Depending on the time that I have it takes 2 - 3 days to complete a cycle.
    I've been working on a lot of material lately so really like this technique.

    However, I'm about to focus on 3 more difficult tunes. at that point I'll probably go to something similar to above. warm up (memorized tunes) / techniques / focus on difficult passages / run through (at least as much as possible)

    C

  14. #11
    Registered User Ranald's Avatar
    Join Date
    Mar 2017
    Location
    Ottawa, Canada
    Posts
    368

    Default Re: How to build a dynamic practice routine...


    Thanks, Pete.
    These practice videos are very good, and have given me lots to think about and to apply. I'll definitely watch them again. I suspect that what you have to say applies to any instrument, not just mandolin and fiddle. I'd recommend these videos to others reading this thread.
    Robert Johnson's mother, describing blues musicians:
    "I never did have no trouble with him until he got big enough to be round with bigger boys and off from home. Then he used to follow all these harp blowers, mandoleen (sic) and guitar players."
    Lomax, Alan, The Land where The Blues Began, NY: Pantheon, 1993, p.14.

  15. #12
    Innocent Bystander JeffD's Avatar
    Join Date
    Sep 2006
    Location
    Upstate New York
    Posts
    22,873
    Blog Entries
    51

    Default Re: How to build a dynamic practice routine...

    Quote Originally Posted by dadsaster View Post

    So my questions are:

    1 - How do you structure your practice to prevent songs from fading into oblivion?
    2 - How do you structure your practice to keep improving consistently in the areas you define?
    3 - How do you keep your practices fun and engaging?
    The above advice is all really good.

    I would add that what ever you do, make your practice do-able. I noticed that with a scripted schedule i did a lot of clock watching. I thought that was a counter productive attitude. I eventually gave up a strict regimen for a loose outline.

    Thing is that getting behind that mandolin every damn day is more than most people can accomplish. Unless you have aspirations of giving Chris Thile a nudge, it may just be enough to keep some notes to remind you what you want to work on, and concentrate on getting in a half hour or more every day that you suck wind on this planet.

    If you get behind that mandolin every day, you won't have to track your progress on a chart to know you are getting better. It will be quite obvious.

    So yea, you should do some new tunes, some old tunes, some exercises (scales and arpeggios), some improvisation, some chord work, etc. That would be optimal. But doing SOMETHING every day, is gigantic by itself.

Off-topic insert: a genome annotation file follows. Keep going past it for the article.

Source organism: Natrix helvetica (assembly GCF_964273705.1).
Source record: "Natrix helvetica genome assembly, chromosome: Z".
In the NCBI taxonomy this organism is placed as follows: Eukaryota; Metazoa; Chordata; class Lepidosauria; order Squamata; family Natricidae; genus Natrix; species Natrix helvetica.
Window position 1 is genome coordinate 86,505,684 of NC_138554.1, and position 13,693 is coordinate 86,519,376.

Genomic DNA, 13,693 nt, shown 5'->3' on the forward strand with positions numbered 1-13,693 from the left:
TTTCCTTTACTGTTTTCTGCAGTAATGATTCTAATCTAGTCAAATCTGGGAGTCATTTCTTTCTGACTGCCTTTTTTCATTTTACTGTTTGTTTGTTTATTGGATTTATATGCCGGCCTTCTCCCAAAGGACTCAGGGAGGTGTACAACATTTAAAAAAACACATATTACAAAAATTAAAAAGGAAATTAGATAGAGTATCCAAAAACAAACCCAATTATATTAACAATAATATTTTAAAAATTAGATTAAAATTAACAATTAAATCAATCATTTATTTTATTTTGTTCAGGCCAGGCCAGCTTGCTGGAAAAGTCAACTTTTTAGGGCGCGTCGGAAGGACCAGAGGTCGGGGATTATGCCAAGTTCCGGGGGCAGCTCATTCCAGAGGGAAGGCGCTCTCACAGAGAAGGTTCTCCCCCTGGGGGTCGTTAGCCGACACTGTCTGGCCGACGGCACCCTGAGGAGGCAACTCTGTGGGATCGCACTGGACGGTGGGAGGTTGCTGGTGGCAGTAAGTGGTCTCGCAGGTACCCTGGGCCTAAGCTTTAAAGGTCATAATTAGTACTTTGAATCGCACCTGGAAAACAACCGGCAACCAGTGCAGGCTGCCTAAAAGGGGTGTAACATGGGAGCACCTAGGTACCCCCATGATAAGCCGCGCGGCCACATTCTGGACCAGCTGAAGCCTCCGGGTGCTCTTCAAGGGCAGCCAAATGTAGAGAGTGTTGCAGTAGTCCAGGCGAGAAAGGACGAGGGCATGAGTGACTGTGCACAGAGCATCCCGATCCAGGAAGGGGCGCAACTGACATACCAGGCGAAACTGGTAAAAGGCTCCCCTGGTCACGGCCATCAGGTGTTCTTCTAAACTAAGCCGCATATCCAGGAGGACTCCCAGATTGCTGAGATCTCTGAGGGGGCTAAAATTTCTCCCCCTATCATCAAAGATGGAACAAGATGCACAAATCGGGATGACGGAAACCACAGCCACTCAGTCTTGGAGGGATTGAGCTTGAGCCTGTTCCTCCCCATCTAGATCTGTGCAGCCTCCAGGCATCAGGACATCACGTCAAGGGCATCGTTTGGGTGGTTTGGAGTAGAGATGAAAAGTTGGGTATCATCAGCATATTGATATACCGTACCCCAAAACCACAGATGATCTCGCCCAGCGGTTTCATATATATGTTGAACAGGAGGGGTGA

Don't let the search for optimum sabotage the accomplishment of beneficial. Perfect is sometimes the enemy of good.



    Remember:

    designing the perfect practice is not practicing.
    making killer flow charts and flash cards and spreadsheets is not practicing.
    organizing and cleaning your practice area is umm... not practicing.


    I have little worry of disparaging those who seriously aspire to be compared to Chris Thile. They are not spending time on line reading this. They are... ummm... practicing.
    Indulge responsibly!

    The entire staff
    funny....

  16. #13
    Registered User Carl23's Avatar
    Join Date
    Jul 2018
    Location
    New Hampshire USA
    Posts
    162
    Blog Entries
    2

    Default Re: How to build a dynamic practice routine...

    Quote Originally Posted by JeffD View Post
    Unless you have aspirations of giving Chris Thile a nudge,
    You are a funny, funny man.

    ;-)

  17. #14

    Default Re: How to build a dynamic practice routine...

    Quote Originally Posted by JeffD View Post
    The above advice is all really good.

    I would add that what ever you do, make your practice do-able. I noticed that with a scripted schedule i did a lot of clock watching. I thought that was a counter productive attitude. I eventually gave up a strict regimen for a loose outline.

    Thing is that getting behind that mandolin every damn day is more than most people can accomplish. Unless you have aspirations of giving Chris Thile a nudge, it may just be enough to keep some notes to remind you what you want to work on, and concentrate on getting in a half hour or more every day that you suck wind on this planet.

    If you get behind that mandolin every day, you won't have to track your progress on a chart to know you are getting better. It will be quite obvious.

    So yea, you should do some new tunes, some old tunes, some exercises (scales and arpeggios), some improvisation, some chord work, etc. That would be optimal. But doing SOMETHING every day, is gigantic by itself.

    Don't let the search for optimum sabotage the accomplishment of beneficial. Perfect is sometimes the enemy of good.



    Remember:

    designing the perfect practice is not practicing.
    making killer flow charts and flash cards and spreadsheets is not practicing.
    organizing and cleaning your practice area is umm... not practicing.


    I have little worry of disparaging those who seriously aspire to be compared to Chris Thile. They are not spending time on line reading this. They are... ummm... practicing.
    This presents a false choice.

    If you put thought and planning into your practice, your practice will be more effective. No one is suggesting that you should plan more than you practice.

    I know plenty of people who “practice” everyday but plateaued years ago. Lack of a plan is the reason.
    Object to this post? Find out how to ignore me here!

  18. #15
    Innocent Bystander JeffD's Avatar
    Join Date
    Sep 2006
    Location
    Upstate New York
    Posts
    22,873
    Blog Entries
    51

    Default Re: How to build a dynamic practice routine...

    Quote Originally Posted by JonZ View Post
    This presents a false choice..
    I get what you are saying, and certainly I am no advocate of thoughtless practice.